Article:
“mistakes” though sheer blind luck—
when we just happen to hit on the optimal solution right out of the box.
Imagine walking through a dense
forest for the first time. It would be
almost impossible to get through
the whole forest without taking a
“wrong” turn. The journey must necessarily involve a certain amount of
eliminating incorrect paths. Sometimes the only way to do this is to
actually explore the wrong paths, because we don’t know they are wrong
until we try them. In fact, we could
argue that the highest source of value in software development is only
in exploring new ways to do things.
If we are able to navigate through
the forest without a misstep, it must
be because: we have already been
this way before (in which case why
are we doing it again?); or we have
a map (which means that someone
has been this way before). If we can
get through the forest both without
error and very quickly it must be because someone has built a highway
through the forest. If so, we are going
toward the same destination, and
building the same system, as everyone else. The real value in software
is on the road less traveled, but we
cannot travel this road without some
exploration, and that means diverging from the path.
You normally do it wrong, or at least
it takes you many attempts to do the
job properly. Clearly, you aren’t smart
enough to do it right without my guidance. In fact, without my leadership
you aren’t even smart enough to realize that you are doing it wrong at all.
If this truly is the first time, we cannot
“do it right” because:
˲ We don’t know how to do it right
(because it is the first time).
˲ Wemaynotevenknow what“right”
is (because it is the first time).
˲ Doing it “wrong” may be the only
way to find out what “right” is.
˲ We may actually learn more about
the problem, the solution, or the business, if we do get it “wrong.” An advocate for this approach was Thomas
Alva Edison who was quite famous for
getting it “wrong.”
The Cliché: “Work
smarter, not harder”
This is a fine cliché, since it strongly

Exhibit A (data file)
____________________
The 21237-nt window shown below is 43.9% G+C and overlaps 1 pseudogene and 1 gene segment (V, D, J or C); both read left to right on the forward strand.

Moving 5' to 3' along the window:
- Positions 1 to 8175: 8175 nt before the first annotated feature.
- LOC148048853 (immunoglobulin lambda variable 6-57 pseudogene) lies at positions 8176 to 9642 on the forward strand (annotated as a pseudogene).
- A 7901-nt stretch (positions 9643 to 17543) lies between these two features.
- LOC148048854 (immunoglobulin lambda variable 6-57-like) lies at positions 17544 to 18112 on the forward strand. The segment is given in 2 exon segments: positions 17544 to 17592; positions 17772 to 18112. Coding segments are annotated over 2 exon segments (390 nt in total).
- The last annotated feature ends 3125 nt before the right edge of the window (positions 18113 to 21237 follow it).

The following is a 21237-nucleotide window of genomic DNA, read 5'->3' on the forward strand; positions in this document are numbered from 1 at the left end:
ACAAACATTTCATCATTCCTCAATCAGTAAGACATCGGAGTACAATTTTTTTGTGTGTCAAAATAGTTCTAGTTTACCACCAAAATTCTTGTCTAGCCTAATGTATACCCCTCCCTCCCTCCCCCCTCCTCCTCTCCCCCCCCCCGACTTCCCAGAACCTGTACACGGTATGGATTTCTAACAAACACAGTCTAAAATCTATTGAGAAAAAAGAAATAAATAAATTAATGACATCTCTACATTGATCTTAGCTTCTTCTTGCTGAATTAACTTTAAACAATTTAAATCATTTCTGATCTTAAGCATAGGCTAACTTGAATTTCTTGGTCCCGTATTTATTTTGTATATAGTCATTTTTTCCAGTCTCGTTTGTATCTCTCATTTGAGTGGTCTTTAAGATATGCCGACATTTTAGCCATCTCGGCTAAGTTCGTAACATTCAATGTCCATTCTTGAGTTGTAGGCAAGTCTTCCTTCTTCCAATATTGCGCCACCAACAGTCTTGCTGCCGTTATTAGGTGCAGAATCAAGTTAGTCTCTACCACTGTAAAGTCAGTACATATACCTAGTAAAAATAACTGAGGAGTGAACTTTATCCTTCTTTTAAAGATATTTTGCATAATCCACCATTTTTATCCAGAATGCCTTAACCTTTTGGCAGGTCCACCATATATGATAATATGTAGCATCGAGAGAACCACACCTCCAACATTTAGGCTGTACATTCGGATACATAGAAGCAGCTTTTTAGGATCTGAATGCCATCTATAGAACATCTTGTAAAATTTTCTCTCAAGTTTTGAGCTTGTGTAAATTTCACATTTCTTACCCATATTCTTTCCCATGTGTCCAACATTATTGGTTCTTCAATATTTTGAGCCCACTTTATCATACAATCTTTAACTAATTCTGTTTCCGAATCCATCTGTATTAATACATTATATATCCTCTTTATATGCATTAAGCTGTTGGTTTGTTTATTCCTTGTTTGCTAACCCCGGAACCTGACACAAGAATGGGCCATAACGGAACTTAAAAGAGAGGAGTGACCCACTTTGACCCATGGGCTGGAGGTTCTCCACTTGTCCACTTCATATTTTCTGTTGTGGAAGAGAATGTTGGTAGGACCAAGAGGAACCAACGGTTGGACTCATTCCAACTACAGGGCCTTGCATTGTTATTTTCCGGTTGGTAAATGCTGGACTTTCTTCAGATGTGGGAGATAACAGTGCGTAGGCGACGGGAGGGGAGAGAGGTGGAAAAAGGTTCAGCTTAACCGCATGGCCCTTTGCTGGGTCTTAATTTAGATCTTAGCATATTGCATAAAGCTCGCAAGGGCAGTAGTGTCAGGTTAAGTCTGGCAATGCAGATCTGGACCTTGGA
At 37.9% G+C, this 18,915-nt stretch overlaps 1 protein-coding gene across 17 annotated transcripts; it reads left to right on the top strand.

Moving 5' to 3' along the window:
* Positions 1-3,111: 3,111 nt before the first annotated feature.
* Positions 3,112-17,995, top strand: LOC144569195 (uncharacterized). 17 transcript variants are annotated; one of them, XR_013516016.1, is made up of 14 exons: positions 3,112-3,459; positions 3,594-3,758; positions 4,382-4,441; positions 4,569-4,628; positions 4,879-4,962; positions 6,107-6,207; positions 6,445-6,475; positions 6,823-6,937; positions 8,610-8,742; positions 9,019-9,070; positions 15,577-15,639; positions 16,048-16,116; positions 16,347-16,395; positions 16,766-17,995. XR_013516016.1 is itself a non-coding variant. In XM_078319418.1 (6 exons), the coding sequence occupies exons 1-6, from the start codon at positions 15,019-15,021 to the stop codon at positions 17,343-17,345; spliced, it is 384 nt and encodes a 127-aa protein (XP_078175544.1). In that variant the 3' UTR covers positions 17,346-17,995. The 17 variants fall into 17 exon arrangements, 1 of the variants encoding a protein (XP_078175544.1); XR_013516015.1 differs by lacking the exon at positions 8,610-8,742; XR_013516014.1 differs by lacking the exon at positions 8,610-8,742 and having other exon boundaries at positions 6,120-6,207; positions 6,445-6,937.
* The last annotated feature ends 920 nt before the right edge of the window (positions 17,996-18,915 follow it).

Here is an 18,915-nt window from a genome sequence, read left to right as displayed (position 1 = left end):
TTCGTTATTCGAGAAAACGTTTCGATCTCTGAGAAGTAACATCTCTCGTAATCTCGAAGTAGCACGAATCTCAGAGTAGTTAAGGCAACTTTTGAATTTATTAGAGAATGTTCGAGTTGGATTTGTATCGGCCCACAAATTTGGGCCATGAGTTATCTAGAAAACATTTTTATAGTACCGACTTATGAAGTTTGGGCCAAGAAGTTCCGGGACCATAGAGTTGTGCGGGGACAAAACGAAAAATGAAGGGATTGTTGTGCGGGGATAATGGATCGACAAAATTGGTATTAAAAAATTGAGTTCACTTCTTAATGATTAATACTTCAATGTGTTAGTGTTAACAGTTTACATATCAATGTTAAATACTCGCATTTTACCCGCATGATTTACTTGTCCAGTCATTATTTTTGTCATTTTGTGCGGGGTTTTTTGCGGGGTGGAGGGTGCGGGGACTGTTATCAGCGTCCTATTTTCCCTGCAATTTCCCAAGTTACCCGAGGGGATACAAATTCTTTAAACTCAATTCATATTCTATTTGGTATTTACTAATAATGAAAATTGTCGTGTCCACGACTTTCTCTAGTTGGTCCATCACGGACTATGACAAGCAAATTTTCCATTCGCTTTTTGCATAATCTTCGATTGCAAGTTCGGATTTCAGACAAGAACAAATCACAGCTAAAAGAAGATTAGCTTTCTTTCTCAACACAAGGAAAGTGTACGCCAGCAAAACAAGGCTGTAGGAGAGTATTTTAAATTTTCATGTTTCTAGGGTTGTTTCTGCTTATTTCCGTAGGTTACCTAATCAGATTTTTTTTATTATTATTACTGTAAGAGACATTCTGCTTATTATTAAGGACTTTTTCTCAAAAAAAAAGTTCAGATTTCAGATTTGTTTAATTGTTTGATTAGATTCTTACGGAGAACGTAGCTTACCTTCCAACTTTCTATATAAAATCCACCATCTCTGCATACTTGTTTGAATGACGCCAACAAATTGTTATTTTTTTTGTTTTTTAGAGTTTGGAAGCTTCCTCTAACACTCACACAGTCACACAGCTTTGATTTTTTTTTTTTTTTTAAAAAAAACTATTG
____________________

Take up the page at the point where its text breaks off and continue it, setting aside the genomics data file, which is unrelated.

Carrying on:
implies that the cliché-er is actually
being solicitous of the health and well-being of the cliché-ee. There are so
many sneaky positional inferences in
this cliché that it makes a very effective
one. It has that element of truth that
makes it difficult to argue against, too.
Excessive work may well be a symptom of not having sufficiently thought
through the problem. However, many
organizations think that software is a
product to be produced (rather than a
knowledge medium to be populated),
so the job of a software developer is
to build something (rather than learn
something), so the engineers should
be working rather than thinking.
It’s your fault you have to work so hard,
since you aren’t working smarter, so
you shouldn’t complain about the
workload. I, on the other hand, am
able to see that you are not working effectively even if you cannot. Therefore,
I must be smarter than you (as well as
having more authority and status).
˲ If we were smart enough we would
recognize that we aren’t working smart
enough. And if we were smart enough
we’d be able to identify the smarter
way of working and we’d also figure
out how to transition from our dumb
way of working to the smarter way of
˲ Therefore, if we weresmartenough
to figure out how to work smarter, we’d
already be doing it. Clearly, we aren’t
smart enough to work smarter.
Much of the
The Cliché: “Quality is the
business of software
discovery of what
we are supposed to
Most important Thing”
Many organizations make this statement. Some of them even mean it. Of
those companies that mean it, a few
even act like they mean it. Software is
a knowledge storage medium, so a defect is simply a lack of knowledge—it
is something that we, as developers,
did not know or did not learn and
therefore didn’t build into the system.
So this exhortation is rather like the
“work smarter” cliché.
A defining characteristic of modern software development is that the
needs of the system change at close
to the speed at which we can build the
solution. So there may be nobody who
can definitively, and in advance, determine what “perfect” is. Developers
may be held accountable to a standard
that no one can define.
There is some perfect system representation that the developers should know
but through a combination of failings
(sloppiness, ignorance, laziness, ineptitude), developers have chosen to
not achieve this perfection, and need
to be reminded that it is important.
This perfection can also be achieved
without compromising any other of
the “most important” attributes of the
system (such as time and cost).
˲ Just what is “quality” and who can
provide us with unequivocal guidance
on it before or while we build the system (as opposed to second-guessing it
after the event)?
˲ Are we prepared to actually do
what we need to do to obtain the quality we say we need?
˲ If we delay delivering the system
because of quality issues, then the system is 100% defective (not one part of
it works, because the customer doesn’t
have it). Is this solution in the best interests of the customer?
Quality, along with all the other attributes of a system, is part of a balancing act. We might deliver higher quality
at the cost of delayed delivery or higher
cost or reduced functionality. Attaining higher quality is not a matter of
just stating the goal; it usually involves
discipline and hard work. And sometimes it involves difficult choices.